Christina Romer Gives Recommendations for State of the Union

Dr. Christina Romer, the former chairwoman of the President's Council of Economic Advisors, published an article in the New York Times this weekend calling for President Obama to use his January 25th State of the Union address as a means to outline a credible plan to lower future budget deficits.

Dr. Romer, who left the administration last August, is calling for the deficit to be given significant focus.

"I am looking for pages and pages of concrete proposals that the administration is ready to fight for. The recommendations of the bipartisan National Commission on Fiscal Responsibility and Reform that the president created are a very good place to start."

Out national debt needs to be highlighted on this prominent occasion, she says, because our current path is unsustainable. She stated:

"The economic need is also pressing. The extreme deficits of the last few years are largely a consequence of the terrible state of the economy and the actions needed to stem the downturn. But even with a strong recovery, under current policy the deficit is projected to be more than 6 percent of gross domestic product in 2020. By 2035, if the twin tsunami of rising health care costs and the retirement of the baby boomers hits with full force, we will be looking at deficits of at least 15 percent of G.D.P."

"Such deficits are not sustainable. At some point — likely well before 2035 — investors would revolt and the United States would be unable to borrow. We would become the Argentina of the 21st century."

We certainly agree, and the problem could come much sooner than Dr. Romer indicates. Last week there were rumblings that US debt might be downgraded from its current AAA status.

She goes on to say that President Obama should focus on a long-term plan to address the structural imbalances that are the underlying cause of our ballooning deficits. She argues that the Republicans' plan to cut $100 billion from the budget this year "would do nothing to address the fundamental drivers of the budget problem, and would weaken the economy when we are only beginning to recover." Instead, she says, the President must advocate for strengthening the cost-reducing measures in the health care reform law and the Independent Payment Advisory Board, as well as slowing the growth of military and Social Security expenditures. We've argued that the focus on slowing the growth rates of federal expenditures is the right focus to have, but also that proposals to begin cutting spending this year could be a good start in refocusing attention on spending growth.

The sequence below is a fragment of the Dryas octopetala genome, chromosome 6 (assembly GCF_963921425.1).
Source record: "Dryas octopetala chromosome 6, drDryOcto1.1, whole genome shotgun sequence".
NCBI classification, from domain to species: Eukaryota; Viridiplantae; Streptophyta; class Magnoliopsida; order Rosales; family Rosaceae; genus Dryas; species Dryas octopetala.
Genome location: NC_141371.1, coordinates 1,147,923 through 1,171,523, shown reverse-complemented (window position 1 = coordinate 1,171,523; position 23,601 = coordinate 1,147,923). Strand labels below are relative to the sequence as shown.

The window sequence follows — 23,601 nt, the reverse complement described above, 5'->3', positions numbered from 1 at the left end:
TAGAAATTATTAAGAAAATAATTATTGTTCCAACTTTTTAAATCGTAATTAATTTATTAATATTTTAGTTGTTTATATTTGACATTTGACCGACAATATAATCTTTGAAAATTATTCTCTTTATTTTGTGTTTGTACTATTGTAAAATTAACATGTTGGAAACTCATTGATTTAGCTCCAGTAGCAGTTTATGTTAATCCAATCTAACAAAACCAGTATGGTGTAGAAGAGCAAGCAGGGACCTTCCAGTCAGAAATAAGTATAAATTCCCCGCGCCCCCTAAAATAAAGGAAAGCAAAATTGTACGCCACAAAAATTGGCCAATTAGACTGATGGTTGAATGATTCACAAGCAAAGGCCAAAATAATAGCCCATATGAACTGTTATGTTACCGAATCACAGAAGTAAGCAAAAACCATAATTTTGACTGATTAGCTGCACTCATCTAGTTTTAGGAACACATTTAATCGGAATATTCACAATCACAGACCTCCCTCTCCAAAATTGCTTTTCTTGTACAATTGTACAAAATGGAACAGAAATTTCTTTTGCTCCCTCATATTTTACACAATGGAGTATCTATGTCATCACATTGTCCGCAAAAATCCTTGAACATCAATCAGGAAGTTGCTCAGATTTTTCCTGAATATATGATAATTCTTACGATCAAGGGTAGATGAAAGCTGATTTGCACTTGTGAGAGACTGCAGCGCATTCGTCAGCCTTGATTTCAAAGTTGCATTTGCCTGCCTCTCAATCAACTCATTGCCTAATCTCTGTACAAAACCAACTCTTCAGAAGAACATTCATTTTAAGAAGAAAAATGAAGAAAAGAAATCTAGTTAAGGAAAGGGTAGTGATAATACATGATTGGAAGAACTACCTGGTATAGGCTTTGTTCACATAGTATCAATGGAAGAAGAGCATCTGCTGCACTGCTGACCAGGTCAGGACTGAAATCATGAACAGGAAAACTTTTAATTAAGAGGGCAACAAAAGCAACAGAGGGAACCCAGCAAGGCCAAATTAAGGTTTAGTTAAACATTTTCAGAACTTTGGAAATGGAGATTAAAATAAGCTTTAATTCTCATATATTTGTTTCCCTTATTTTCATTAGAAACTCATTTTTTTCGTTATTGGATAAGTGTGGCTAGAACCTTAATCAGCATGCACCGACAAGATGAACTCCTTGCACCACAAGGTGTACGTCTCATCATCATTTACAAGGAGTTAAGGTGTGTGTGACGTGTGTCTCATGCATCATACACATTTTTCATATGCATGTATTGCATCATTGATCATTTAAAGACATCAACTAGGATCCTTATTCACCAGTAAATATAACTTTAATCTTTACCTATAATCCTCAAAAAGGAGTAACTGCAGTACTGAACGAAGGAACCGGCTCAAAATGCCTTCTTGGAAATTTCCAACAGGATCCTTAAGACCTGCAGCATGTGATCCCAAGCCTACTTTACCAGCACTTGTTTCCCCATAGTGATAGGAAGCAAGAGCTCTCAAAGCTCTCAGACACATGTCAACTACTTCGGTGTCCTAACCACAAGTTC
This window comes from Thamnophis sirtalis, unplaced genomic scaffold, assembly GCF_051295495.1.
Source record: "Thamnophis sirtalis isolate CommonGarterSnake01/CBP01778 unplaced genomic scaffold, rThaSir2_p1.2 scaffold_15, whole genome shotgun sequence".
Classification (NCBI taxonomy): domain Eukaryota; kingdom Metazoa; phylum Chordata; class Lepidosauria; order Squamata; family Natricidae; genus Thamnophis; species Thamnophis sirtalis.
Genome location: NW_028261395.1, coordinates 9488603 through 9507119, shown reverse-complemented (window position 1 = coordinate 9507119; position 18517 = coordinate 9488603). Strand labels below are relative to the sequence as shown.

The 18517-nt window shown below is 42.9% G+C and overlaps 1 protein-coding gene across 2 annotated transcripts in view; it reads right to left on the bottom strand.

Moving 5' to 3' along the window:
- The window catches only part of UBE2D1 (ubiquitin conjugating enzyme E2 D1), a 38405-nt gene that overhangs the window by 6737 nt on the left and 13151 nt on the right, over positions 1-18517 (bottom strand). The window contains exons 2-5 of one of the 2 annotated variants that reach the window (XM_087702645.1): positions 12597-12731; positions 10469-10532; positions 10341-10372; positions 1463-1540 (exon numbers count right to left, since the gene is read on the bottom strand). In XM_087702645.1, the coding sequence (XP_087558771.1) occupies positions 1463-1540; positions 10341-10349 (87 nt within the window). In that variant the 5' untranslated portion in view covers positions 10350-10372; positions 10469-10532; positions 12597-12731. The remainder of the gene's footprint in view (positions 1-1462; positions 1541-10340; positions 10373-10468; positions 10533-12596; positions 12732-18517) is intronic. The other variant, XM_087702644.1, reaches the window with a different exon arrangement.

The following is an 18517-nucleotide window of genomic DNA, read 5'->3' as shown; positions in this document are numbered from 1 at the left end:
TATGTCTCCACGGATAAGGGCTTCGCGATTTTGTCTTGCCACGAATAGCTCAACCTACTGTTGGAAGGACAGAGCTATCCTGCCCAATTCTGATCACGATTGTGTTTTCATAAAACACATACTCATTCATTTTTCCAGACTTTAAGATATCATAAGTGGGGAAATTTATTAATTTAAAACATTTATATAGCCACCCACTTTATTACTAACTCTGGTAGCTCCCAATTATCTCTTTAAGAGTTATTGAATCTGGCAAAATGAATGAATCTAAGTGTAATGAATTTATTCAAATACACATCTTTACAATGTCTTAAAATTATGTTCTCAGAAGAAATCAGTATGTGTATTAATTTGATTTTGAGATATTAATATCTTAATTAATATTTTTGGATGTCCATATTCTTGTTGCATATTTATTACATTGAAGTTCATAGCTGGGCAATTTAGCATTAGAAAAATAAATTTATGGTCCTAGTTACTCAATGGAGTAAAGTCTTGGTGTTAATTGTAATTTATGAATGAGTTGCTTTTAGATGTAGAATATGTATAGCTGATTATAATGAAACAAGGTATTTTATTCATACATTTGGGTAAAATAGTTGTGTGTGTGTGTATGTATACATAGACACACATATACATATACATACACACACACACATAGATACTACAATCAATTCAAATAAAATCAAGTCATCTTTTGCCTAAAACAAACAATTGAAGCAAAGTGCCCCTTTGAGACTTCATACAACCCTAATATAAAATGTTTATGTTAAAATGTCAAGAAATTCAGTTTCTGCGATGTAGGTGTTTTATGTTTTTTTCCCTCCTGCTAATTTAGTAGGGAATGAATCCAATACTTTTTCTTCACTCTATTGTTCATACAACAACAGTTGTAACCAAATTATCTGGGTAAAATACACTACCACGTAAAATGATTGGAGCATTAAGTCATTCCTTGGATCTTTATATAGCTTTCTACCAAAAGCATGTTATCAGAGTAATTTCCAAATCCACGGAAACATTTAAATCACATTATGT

Finally, she points to the need for greater tax revenues. She supports the Fiscal Commission's findings to lower the marginal tax rates and eliminate many of the costly tax expenditures in order to simplify the system while raising tax receipts. The problem is so severe, according to Romer, that this burden will have to fall not just on the rich, but also on the middle class. She also adds that raising taxes on gasoline or even a broad-based carbon tax should be adopted in order to raise revenues and account for externalities of these polluting fuels.

Dr. Romer strikes many of the right chords in her article. She is spot on regarding the need to bring our budget deficit under control. Doing so will take  shared sacrifice. She cites many of the Fiscal Commission's recommendations, which we agree are a realistic and credible starting point for this discussion. To see a side-by-side comparison of the deficit plans available, click here.

Along with Dr. Romer, we hope to see the President use his State of the Union address to chart a path forward for bringing our finances back onto a sustainable track.